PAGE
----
Event review: What can big data do for chemistry?

17 October 2017

18 Oct 2017

The academic community are producing research papers at an exponential rate, so much so that good research and innovation can easily become lost in the sheer volume of information produced. How scientists and industry can shift through the noise was the basis for SCI’s Fine Chemicals group ‘What can big data do for chemistry?’ event, held on 11 October 2017.

Delegates heard from experts on the importance of computational research in drug discovery and development, as well as the chemical sciences. Highlights included talks from Prof Gisbert Schneider, ETH Zurich, on his work into big ‘dada’ in medicinal chemistry and the need for a balance between ‘the mind and the machine’, as well as an update from Dr Aileen Day on the data science project at the Royal Society of Chemistry, which is working towards building a database of their work that can help disseminate knowledge to researchers.

The machine

Artificial intelligence (AI) was a common theme at the event, with many of the speakers from biotechnology companies. This included Dr David Sheppard from BenevolentAI, an AI company focused on the health sciences and drug development.

With the volume of research and breakthroughs in technology that we have collected to date, it is surprising that the biomedical discovery process has remained the same for over 50 years, Sheppard said. Scientists are therefore looking for new, creative ideas to find pharmaceuticals by forming multi-disciplinary teams, such as the group at BenevolentAI.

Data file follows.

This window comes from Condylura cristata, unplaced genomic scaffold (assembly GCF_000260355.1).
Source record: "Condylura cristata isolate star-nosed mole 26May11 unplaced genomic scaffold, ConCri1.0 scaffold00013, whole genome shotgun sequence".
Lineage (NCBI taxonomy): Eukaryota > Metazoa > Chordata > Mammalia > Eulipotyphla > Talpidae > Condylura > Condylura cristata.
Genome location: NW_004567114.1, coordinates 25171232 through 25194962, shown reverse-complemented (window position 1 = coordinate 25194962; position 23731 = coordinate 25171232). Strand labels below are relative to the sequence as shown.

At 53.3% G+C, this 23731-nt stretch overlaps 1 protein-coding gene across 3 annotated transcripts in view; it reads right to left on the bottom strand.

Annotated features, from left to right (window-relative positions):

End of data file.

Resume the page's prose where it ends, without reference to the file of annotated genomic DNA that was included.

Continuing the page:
big data 2While an impressive display of how far technology and AI has developed in recent years, can this system provide a viable and dependable alternative to current methods? Success in repurposing current clinical agents for motor neurone disease (MND) show this could be the case.

Working with the Sheffield Institute for Translational Neuroscience, BenevolentAI’s technology has been able to identify a drug candidate that shows positive results in preventing the death of motor neurones, which would slow the progression of MND. Sheppard noted that, during the first phase of drug discovery, the company’s AI system were able to identify the top 100 targets for further investigation in just 20 minutes.

Implementing this technology into pharmaceutical methods could significantly reduce the amount of time to get a drug to market from the initial discovery phase, which currently takes 12 years, and provide the industry with a novel and arguably necessary rejuvenation of the drug development process.

By Georgina Hines

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